Many years ago, my husband and I moved to Riverdale from Manhattan and purchased a co-op apartment (or, more correctly, stock shares in the co-op corporation that provided us with a proprietary lease that made us tenants of the co-op corporation and permitted us to occupy the apartment). We answered an ad in The New York Times, took the express bus and walked to the building. We were entirely on our own—no real estate agents were involved but our attorney eventually examined the co-op’s financial documents and pronounced them acceptable. We paid the asking price—all cash, according to co-op rules. We were interviewed by the co-op board (the chairman of the interview committee turned out to be the head of my doctoral program so that was the main topic of discussion while everyone else sat silent!) and, after unanimous yes nods all around, we were welcomed into the co-op.
But then, what? As we subsequently learned (but at the time there was no one to instruct us), a walkthrough shortly prior to closing should have taken place. Thankfully, our sellers were decent, honest people who left the apartment in fine shape and left the contractually agreed-upon items when they vacated. The co-op did its part by carefully conducting a post-moving inspection of the apartment after our sellers moved out.
These days, things are different. Largely gone is the casual, chatty interview not even preceded by a written co-op application. Few applicants are accepted on the spot, especially when interviewed by a subcommittee of the entire board. Given today’s prices in Riverdale, also gone is the all-cash purchase requirement! Many sales are now in the hands of real estate agents who represent the sellers, not the buyers. So, as a buyer, who is protecting your walkthrough interests and what, at a minimum, should you expect? If the real estate agent conducting the walkthrough is representing the seller, should you suspect that the agent might hide or gloss over any items to which you might have a claim regarding repair and/or replacement?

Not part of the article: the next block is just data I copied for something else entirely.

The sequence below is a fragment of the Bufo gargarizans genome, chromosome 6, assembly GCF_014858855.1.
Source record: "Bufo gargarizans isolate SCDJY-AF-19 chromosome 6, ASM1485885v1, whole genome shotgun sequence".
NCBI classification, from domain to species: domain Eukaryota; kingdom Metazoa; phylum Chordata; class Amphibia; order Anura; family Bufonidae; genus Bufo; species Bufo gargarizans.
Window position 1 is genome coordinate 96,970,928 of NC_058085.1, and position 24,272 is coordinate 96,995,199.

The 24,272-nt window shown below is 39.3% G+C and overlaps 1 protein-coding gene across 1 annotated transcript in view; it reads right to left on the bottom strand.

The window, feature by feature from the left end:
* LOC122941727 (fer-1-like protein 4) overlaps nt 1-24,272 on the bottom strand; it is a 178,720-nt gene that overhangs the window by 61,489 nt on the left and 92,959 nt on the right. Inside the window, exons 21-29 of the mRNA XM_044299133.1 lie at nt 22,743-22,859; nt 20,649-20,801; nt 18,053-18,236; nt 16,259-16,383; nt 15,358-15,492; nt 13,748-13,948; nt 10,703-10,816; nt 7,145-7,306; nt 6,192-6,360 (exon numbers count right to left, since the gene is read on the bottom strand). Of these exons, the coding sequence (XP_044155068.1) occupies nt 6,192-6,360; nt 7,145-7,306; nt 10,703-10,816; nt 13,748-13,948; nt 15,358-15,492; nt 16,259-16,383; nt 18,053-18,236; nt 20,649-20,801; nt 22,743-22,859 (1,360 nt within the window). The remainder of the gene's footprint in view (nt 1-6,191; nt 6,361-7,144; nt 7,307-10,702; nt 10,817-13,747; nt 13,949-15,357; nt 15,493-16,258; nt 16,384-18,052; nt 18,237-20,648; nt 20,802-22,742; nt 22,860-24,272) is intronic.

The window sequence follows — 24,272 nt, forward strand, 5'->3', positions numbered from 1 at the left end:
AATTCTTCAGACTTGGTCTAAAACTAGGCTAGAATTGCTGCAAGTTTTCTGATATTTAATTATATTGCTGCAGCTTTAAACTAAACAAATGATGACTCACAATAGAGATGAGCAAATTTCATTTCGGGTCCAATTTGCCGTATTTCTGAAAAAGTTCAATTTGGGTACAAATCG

First, both buyers and sellers should understand that a competent walkthrough protects all parties to the transaction. Buyers want that to which they are contractually entitled. Sellers certainly do not want to be told after closing that buyers found something amiss and demand compensation. By insisting on a thorough pre-closing inspection, sellers can claim that buyers had every opportunity to examine the apartment and to raise any issues that could be settled before or at closing.
For the buyers, the advantages of the walkthrough are obvious. If the contract (which should be brought to the walkthrough) says that all enumerated appliances are to be in working order, then buyers can test each appliance. Most commonly when there is a problem, I have found that appliances not in use for long periods of time may not function, either because—for example—the water to the dishwasher has been turned off (a problem easily solved) or the rubber in the hoses has deteriorated. Refrigerators with power turned off and the doors closed may develop unhealthy odors and mold growths and need to be replaced or compensated for in dollars. And so on. In these cases, the seller is obligated to provide working or new appliances or perhaps partial payment for a new appliance, and at closing is given a time period to make good on repairs, if necessary: Money is then held in escrow to guarantee satisfaction and is released to the buyer if the terms of the escrow agreement are not fulfilled. Alternatively, the buyer may receive a credit on the spot from the seller at closing.